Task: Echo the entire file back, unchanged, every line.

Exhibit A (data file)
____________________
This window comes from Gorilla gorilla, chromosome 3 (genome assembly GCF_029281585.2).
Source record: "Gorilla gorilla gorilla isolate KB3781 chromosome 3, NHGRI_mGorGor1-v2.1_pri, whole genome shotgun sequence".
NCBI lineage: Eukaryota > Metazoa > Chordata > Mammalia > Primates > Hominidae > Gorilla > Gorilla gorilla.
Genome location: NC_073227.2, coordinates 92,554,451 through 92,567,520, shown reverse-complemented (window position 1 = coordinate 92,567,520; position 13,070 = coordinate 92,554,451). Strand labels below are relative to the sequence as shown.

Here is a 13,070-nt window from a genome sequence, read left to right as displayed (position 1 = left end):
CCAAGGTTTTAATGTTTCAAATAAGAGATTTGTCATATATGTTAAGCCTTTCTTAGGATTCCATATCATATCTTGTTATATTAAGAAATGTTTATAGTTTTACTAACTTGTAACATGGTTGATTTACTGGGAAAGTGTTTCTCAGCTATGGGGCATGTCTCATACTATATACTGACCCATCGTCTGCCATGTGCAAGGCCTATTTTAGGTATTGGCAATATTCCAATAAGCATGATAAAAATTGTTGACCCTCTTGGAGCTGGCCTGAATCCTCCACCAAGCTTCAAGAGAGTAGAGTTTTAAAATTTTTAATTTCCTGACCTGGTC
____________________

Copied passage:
This window comes from Gorilla gorilla, chromosome 3 (genome assembly GCF_029281585.2).
Source record: "Gorilla gorilla gorilla isolate KB3781 chromosome 3, NHGRI_mGorGor1-v2.1_pri, whole genome shotgun sequence".
NCBI lineage: Eukaryota > Metazoa > Chordata > Mammalia > Primates > Hominidae > Gorilla > Gorilla gorilla.
Genome location: NC_073227.2, coordinates 92,554,451 through 92,567,520, shown reverse-complemented (window position 1 = coordinate 92,567,520; position 13,070 = coordinate 92,554,451). Strand labels below are relative to the sequence as shown.

Here is a 13,070-nt window from a genome sequence, read left to right as displayed (position 1 = left end):
CCAAGGTTTTAATGTTTCAAATAAGAGATTTGTCATATATGTTAAGCCTTTCTTAGGATTCCATATCATATCTTGTTATATTAAGAAATGTTTATAGTTTTACTAACTTGTAACATGGTTGATTTACTGGGAAAGTGTTTCTCAGCTATGGGGCATGTCTCATACTATATACTGACCCATCGTCTGCCATGTGCAAGGCCTATTTTAGGTATTGGCAATATTCCAATAAGCATGATAAAAATTGTTGACCCTCTTGGAGCTGGCCTGAATCCTCCACCAAGCTTCAAGAGAGTAGAGTTTTAAAATTTTTAATTTCCTGACCTGGTC